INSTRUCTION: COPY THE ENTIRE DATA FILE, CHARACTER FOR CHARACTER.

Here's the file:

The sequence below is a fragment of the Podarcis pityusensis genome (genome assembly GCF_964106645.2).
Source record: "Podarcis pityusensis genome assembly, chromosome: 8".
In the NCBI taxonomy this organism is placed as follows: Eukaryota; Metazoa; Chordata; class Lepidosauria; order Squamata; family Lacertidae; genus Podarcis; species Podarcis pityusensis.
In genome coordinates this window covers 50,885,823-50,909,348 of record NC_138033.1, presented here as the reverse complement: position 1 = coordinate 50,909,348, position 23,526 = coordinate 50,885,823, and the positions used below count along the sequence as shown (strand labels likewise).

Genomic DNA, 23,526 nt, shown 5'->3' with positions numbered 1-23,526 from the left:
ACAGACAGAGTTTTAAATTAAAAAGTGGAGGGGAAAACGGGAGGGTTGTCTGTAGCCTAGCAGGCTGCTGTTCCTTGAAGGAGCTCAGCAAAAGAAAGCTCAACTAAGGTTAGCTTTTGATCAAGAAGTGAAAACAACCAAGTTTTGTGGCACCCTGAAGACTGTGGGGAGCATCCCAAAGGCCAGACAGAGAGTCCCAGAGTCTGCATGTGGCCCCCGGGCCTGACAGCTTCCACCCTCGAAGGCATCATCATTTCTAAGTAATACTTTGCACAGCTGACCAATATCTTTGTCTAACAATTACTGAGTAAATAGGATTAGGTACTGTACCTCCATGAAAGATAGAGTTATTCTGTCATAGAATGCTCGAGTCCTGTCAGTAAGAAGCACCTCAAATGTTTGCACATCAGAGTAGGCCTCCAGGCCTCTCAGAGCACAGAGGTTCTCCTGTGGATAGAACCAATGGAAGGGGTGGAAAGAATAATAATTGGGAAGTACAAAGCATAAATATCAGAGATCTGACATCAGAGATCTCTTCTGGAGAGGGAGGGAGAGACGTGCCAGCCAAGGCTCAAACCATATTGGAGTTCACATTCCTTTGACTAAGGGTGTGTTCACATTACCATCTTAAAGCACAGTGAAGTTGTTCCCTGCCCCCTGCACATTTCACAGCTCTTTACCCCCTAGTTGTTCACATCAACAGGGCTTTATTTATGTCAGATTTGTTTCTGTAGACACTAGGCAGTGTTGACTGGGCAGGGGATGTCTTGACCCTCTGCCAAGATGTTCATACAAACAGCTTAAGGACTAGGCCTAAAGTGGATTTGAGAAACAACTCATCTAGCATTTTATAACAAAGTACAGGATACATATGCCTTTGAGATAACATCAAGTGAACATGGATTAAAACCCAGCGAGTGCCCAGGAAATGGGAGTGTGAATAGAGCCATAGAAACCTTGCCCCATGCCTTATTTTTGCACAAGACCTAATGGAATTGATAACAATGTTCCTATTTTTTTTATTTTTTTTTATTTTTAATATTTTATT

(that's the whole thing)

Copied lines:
The sequence below is a fragment of the Podarcis pityusensis genome (genome assembly GCF_964106645.2).
Source record: "Podarcis pityusensis genome assembly, chromosome: 8".
In the NCBI taxonomy this organism is placed as follows: Eukaryota; Metazoa; Chordata; class Lepidosauria; order Squamata; family Lacertidae; genus Podarcis; species Podarcis pityusensis.
In genome coordinates this window covers 50,885,823-50,909,348 of record NC_138033.1, presented here as the reverse complement: position 1 = coordinate 50,909,348, position 23,526 = coordinate 50,885,823, and the positions used below count along the sequence as shown (strand labels likewise).

Genomic DNA, 23,526 nt, shown 5'->3' with positions numbered 1-23,526 from the left:
ACAGACAGAGTTTTAAATTAAAAAGTGGAGGGGAAAACGGGAGGGTTGTCTGTAGCCTAGCAGGCTGCTGTTCCTTGAAGGAGCTCAGCAAAAGAAAGCTCAACTAAGGTTAGCTTTTGATCAAGAAGTGAAAACAACCAAGTTTTGTGGCACCCTGAAGACTGTGGGGAGCATCCCAAAGGCCAGACAGAGAGTCCCAGAGTCTGCATGTGGCCCCCGGGCCTGACAGCTTCCACCCTCGAAGGCATCATCATTTCTAAGTAATACTTTGCACAGCTGACCAATATCTTTGTCTAACAATTACTGAGTAAATAGGATTAGGTACTGTACCTCCATGAAAGATAGAGTTATTCTGTCATAGAATGCTCGAGTCCTGTCAGTAAGAAGCACCTCAAATGTTTGCACATCAGAGTAGGCCTCCAGGCCTCTCAGAGCACAGAGGTTCTCCTGTGGATAGAACCAATGGAAGGGGTGGAAAGAATAATAATTGGGAAGTACAAAGCATAAATATCAGAGATCTGACATCAGAGATCTCTTCTGGAGAGGGAGGGAGAGACGTGCCAGCCAAGGCTCAAACCATATTGGAGTTCACATTCCTTTGACTAAGGGTGTGTTCACATTACCATCTTAAAGCACAGTGAAGTTGTTCCCTGCCCCCTGCACATTTCACAGCTCTTTACCCCCTAGTTGTTCACATCAACAGGGCTTTATTTATGTCAGATTTGTTTCTGTAGACACTAGGCAGTGTTGACTGGGCAGGGGATGTCTTGACCCTCTGCCAAGATGTTCATACAAACAGCTTAAGGACTAGGCCTAAAGTGGATTTGAGAAACAACTCATCTAGCATTTTATAACAAAGTACAGGATACATATGCCTTTGAGATAACATCAAGTGAACATGGATTAAAACCCAGCGAGTGCCCAGGAAATGGGAGTGTGAATAGAGCCATAGAAACCTTGCCCCATGCCTTATTTTTGCACAAGACCTAATGGAATTGATAACAATGTTCCTATTTTTTTTATTTTTTTTTATTTTTAATATTTTATT